It’s much the same with any other hybrid vehicle, such as Toyota Camry Hybrid and the Hyundai Ioniq, however, the power unit in the City Hybrid is less refined.
Also, given that the electric motor is connected to only alternate gear ratios – downshifts during deceleration, mostly when coming to an (urgent) complete stop can sometimes feel a bit notchy. Because the transmission is jumping between alternate gears (when in a regeneration phase), instead of cycling through them sequentially, small drivetrain jolts are felt as the car slows down. But, as this only happens during sudden slowing, it isn’t a deal breaker.
Having also tested the Hyundai Ioniq in recent time, in my opinion, the Ioniq surpasses the City Hybrid most notably in terms of safety kit and overall refinement levels. Its innovative drivetrain isn't to be scoffed at, and it too is a champion in value. If you're in the market for a hybrid vehicle, especially at this price range, the Ioniq Hybrid definitely warrants a close look.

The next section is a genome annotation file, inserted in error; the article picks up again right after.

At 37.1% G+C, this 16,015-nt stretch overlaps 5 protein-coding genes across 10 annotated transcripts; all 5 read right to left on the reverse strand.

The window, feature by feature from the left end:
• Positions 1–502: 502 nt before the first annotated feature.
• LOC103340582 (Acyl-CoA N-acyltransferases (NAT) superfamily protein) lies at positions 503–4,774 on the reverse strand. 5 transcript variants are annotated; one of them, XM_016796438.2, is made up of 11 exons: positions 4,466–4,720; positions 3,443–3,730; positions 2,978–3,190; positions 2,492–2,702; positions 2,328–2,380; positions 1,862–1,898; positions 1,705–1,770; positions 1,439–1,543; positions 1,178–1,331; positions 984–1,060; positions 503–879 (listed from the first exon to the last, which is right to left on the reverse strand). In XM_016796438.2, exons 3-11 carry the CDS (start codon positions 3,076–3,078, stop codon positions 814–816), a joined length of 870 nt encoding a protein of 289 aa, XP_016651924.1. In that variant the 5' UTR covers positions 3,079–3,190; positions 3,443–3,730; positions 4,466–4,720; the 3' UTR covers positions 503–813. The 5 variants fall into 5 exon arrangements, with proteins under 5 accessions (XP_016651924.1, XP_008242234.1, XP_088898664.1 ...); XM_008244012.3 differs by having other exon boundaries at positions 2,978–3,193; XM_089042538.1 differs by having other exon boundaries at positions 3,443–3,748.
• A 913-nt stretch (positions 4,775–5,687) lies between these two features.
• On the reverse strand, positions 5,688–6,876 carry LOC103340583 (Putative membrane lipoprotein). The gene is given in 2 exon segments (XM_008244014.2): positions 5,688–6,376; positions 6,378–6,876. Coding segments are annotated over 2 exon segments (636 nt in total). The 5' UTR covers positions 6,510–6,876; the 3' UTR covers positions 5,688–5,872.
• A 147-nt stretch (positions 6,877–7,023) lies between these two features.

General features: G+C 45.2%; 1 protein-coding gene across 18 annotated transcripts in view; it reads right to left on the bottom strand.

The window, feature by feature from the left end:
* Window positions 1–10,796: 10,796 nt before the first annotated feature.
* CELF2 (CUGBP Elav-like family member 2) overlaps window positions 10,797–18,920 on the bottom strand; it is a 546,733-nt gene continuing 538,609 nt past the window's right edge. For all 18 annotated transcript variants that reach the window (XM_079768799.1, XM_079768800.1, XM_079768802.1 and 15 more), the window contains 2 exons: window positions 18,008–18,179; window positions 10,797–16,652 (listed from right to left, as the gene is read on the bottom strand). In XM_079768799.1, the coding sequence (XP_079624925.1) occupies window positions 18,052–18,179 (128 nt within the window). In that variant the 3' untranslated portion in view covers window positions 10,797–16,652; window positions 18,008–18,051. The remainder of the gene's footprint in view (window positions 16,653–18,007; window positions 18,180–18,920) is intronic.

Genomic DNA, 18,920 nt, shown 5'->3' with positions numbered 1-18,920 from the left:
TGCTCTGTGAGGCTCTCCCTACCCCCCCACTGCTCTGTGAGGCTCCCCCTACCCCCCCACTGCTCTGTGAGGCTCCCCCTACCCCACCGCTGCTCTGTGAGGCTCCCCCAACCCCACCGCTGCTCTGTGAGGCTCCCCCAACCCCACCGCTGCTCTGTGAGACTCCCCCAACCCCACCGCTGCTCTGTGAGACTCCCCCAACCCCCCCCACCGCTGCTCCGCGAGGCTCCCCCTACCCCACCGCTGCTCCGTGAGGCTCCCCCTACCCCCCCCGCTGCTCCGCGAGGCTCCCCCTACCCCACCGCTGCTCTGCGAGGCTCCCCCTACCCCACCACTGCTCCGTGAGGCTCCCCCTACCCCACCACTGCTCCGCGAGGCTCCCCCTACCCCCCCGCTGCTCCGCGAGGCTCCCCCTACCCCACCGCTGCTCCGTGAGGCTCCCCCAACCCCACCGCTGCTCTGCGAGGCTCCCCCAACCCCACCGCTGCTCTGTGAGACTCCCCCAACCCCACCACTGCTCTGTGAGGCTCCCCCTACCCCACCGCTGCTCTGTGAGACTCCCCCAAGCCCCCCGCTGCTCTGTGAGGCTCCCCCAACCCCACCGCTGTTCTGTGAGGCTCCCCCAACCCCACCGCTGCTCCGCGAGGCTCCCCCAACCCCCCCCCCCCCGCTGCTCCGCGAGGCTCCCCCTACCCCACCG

However, the City Hybrid trumps the Hyundai Ioniq in terms of cabin space both at the front and rear, making it the more practical choice of the two.
Elsewhere, the City Hybrid excels with a sublime power unit, superb fuel economy and driving dynamics that will satisfy most die-hard driving enthusiasts.
Given its attractive price tag, and backing from a brand synonymous with great engineering, performance, and reliability – it’s a purchase one can commit to with peace of mind.
Plus, despite its claims of being a sporty vehicle, it hasn’t forgotten its premise of being an economical and versatile family sedan: over 1,000 km of driving, I averaged around 6.4-litres/100km in city driving, and achieved as low as 5.0-litres/100km during conservative highway cruising, which is excellent by any measure.
And with a specific output of 91 hp/litre, it’s almost as power dense as the VTEC powerplants that came before it, yet substantially more efficient. Progress.